Recently on our blog, we described the Content Moderation Platform project, which we worked as a technology partner in cooperation with Wirtualna Polska. We created an NLP-based automated system to help moderating comments appearing on our partner’s website. Since this project has generated a lot of interest, we will present to you more technical details about it. If you are interested in the following: tools used for the architecture of the model, preparing a dataset for training, or others — continue reading.
This article was written in cooperation with Konrad Krawczyk – our Machine Learning Specialist in the CMP project.
The main purpose of CMP system
The model we have prepared is based on artificial intelligence, and it is used for in-depth real-time hate-speech detection. It detects not only offensive words but also is able to read the context of the statement and, based on it, classify the comment accordingly.
It is part of a more extensive integrated moderation system, which also includes other models, for example, robot detection in Internet traffic on a site.
Our model classifies comments into one of three groups:
- Accepted — the comment does not violate the company’s rules;
- Rejected — the comment violates the rules;
- Uncertain — the system is not sure how to classify a comment, so it is sent for additional verification by a human working as a moderator.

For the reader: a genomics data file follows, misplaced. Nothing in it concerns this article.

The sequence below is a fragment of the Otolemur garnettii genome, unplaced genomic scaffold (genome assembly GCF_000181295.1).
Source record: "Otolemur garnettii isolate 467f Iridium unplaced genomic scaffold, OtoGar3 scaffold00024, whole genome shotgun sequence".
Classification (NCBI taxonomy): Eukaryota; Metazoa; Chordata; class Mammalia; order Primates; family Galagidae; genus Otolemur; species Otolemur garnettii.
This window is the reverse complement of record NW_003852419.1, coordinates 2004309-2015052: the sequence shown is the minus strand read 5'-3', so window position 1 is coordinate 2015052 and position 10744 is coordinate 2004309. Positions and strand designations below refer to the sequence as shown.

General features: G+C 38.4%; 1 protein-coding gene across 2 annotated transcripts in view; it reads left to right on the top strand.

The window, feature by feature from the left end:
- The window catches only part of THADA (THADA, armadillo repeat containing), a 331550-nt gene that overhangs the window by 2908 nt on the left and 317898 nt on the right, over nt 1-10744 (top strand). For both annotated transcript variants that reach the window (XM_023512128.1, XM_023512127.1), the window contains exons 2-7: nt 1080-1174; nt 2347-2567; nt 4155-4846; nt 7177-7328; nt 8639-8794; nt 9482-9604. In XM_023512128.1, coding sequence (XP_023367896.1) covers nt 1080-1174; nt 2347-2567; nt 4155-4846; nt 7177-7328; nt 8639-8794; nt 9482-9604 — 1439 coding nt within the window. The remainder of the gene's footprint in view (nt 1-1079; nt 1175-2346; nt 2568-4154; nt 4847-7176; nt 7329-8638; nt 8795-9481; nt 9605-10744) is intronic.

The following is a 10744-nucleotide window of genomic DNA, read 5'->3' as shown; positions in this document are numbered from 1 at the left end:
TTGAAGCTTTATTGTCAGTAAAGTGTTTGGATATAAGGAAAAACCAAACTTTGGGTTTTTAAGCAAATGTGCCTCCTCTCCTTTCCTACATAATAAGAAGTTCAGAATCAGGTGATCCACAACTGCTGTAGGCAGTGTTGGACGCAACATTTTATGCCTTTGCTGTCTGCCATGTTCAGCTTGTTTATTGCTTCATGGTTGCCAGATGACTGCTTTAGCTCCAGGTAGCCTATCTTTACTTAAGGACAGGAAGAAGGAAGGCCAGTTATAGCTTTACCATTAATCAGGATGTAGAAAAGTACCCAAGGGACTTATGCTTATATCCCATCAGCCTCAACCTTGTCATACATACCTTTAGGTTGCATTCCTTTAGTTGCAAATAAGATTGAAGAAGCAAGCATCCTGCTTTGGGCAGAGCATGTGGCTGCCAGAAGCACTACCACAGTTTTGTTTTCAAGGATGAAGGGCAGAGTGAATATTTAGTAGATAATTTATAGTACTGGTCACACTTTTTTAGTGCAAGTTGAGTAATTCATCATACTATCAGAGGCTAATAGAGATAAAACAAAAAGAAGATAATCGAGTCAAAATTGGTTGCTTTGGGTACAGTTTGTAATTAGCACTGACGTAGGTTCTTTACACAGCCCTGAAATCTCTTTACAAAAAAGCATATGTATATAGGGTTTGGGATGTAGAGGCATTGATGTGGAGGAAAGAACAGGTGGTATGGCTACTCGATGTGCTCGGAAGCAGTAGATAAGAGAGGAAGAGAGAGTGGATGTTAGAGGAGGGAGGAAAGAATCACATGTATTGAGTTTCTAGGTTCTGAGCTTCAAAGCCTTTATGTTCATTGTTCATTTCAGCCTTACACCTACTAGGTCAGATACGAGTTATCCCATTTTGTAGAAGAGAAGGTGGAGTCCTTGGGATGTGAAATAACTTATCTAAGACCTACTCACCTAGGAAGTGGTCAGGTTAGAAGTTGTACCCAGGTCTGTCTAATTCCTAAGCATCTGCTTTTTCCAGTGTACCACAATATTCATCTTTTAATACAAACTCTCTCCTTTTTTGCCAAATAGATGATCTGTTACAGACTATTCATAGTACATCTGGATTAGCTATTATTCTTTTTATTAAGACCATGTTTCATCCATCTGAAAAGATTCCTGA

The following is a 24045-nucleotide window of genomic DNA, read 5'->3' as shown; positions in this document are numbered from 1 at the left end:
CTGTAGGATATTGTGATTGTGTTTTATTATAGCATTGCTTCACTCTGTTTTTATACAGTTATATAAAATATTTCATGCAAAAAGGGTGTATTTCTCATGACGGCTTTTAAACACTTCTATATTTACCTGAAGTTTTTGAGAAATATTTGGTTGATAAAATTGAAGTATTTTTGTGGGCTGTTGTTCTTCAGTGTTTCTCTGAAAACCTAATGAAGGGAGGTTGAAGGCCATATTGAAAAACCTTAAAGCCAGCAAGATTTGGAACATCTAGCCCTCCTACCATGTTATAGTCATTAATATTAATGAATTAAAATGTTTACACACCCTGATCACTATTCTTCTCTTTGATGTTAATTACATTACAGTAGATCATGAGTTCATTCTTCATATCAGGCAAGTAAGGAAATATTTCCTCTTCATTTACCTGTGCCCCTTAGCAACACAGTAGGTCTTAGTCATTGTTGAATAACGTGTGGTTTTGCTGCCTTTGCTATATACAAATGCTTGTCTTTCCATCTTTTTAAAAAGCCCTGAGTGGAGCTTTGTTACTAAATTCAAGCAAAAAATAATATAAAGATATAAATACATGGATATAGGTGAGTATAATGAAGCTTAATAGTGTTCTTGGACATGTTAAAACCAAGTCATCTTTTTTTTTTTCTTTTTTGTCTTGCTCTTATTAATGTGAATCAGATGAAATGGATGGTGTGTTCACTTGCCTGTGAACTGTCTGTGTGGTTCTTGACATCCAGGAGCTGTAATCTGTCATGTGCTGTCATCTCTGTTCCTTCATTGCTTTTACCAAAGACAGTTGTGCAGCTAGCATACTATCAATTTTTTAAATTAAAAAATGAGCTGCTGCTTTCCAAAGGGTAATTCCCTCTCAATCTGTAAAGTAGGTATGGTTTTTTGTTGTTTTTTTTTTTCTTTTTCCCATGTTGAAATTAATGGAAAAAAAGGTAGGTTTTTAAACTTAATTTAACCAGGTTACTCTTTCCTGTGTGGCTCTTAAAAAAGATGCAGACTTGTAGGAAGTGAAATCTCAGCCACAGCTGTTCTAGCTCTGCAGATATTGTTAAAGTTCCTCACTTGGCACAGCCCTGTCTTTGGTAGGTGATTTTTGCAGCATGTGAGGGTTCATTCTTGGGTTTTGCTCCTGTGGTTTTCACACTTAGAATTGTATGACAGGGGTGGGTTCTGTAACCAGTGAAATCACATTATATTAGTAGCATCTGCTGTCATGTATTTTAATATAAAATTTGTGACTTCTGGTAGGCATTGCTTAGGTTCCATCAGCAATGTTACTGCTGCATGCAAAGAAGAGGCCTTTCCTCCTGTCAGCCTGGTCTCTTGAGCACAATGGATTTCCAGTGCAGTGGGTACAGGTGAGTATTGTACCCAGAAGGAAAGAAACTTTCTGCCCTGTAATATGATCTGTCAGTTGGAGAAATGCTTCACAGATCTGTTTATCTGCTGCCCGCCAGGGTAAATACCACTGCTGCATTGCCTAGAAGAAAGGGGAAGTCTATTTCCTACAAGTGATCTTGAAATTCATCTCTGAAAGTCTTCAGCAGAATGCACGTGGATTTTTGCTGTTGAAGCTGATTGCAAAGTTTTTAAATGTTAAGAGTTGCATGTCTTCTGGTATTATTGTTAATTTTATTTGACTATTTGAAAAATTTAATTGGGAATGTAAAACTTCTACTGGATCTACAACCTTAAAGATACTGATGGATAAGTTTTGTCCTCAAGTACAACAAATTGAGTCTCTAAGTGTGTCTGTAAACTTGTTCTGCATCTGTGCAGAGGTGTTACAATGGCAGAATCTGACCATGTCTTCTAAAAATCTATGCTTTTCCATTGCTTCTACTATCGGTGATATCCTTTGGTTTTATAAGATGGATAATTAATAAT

CMP system is used for in-depth real-time hate-speech detection
You are probably wondering when the comments get classified as “uncertain” and are sent for additional human moderation. Well, we have set a certainty threshold which determines how confident the model is where to classify the comment. Its decision is based on a probability assessment, so if the certainty level is lower than the threshold, then the comment is sent for additional human analysis.
Dataset used for training
As you can guess, to make our model work properly, we needed a huge dataset for learning and analysis. For this purpose, we used:
- about 17.5 million comments from WP to train the model;
- about 235 thousand labelled comments prepared by people working as moderators to train the classifier.
The set of comments we received was not suitable for learning the model because it contained errors such as a lot of unnecessary attributes, or special characters that only added a disturbance. So, to teach our model the proper classification of comments, we had to prepare, clean and classify the data carefully. First of all, we decided to replace those unnecessary elements such as links or numbers with special tokens that reduce any disturbances and inform us about such an attribute.